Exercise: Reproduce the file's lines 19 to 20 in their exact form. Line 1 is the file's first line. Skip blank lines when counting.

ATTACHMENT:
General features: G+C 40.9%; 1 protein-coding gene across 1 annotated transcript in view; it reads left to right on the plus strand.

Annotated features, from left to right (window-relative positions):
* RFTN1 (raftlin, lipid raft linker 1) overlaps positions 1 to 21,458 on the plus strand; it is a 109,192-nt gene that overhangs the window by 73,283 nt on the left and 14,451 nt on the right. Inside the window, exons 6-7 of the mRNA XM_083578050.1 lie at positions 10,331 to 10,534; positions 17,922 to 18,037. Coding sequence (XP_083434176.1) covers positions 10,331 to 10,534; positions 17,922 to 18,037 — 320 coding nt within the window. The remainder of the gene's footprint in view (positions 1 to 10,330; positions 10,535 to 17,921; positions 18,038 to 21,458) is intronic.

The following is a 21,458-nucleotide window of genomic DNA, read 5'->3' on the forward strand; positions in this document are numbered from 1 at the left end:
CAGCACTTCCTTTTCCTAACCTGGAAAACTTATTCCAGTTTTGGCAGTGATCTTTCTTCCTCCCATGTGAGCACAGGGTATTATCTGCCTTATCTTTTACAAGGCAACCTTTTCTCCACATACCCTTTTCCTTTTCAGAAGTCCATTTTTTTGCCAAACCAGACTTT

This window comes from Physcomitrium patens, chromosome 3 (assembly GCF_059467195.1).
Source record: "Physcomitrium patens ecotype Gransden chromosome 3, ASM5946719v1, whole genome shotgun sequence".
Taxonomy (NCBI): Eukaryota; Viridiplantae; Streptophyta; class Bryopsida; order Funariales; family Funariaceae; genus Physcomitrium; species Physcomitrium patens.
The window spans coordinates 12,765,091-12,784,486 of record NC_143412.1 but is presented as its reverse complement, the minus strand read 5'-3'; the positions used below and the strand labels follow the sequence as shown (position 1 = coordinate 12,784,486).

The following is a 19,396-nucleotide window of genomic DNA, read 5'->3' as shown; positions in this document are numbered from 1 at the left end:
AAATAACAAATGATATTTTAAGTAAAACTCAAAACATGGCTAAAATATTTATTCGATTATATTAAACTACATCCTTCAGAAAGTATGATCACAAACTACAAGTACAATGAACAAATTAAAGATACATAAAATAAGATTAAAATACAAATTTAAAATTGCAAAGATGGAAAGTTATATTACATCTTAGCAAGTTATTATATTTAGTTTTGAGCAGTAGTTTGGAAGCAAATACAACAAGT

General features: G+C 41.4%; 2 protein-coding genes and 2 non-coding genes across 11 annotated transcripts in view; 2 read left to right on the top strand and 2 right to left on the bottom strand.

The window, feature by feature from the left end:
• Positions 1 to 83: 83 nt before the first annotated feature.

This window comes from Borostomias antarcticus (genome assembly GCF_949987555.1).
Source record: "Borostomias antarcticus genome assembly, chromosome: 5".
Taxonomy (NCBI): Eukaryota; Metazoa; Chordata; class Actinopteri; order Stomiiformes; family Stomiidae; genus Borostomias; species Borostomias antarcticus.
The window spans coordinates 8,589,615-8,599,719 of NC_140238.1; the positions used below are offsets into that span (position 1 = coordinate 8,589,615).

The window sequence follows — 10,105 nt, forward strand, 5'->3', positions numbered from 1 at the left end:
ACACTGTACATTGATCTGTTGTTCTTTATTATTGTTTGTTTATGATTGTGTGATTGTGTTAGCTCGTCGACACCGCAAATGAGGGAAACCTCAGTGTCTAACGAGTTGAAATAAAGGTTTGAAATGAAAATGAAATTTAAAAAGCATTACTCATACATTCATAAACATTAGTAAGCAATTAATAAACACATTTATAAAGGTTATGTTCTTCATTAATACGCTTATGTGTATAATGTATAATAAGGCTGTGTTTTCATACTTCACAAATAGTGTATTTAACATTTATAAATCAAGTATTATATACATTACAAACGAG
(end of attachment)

The window sequence follows — 10,105 nt, forward strand, 5'->3', positions numbered from 1 at the left end:
ACACTGTACATTGATCTGTTGTTCTTTATTATTGTTTGTTTATGATTGTGTGATTGTGTTAGCTCGTCGACACCGCAAATGAGGGAAACCTCAGTGTCTAACGAGTTGAAATAAAGGTTTGAAATGAAAATGAAATTTAAAAAGCATTACTCATACATTCATAAACATTAGTAAGCAATTAATAAACACATTTATAAAGGTTATGTTCTTCATTAATACGCTTATGTGTATAATGTATAATAAGGCTGTGTTTTCATACTTCACAAATAGTGTATTTAACATTTATAAATCAAGTATTATATACATTACAAACGAG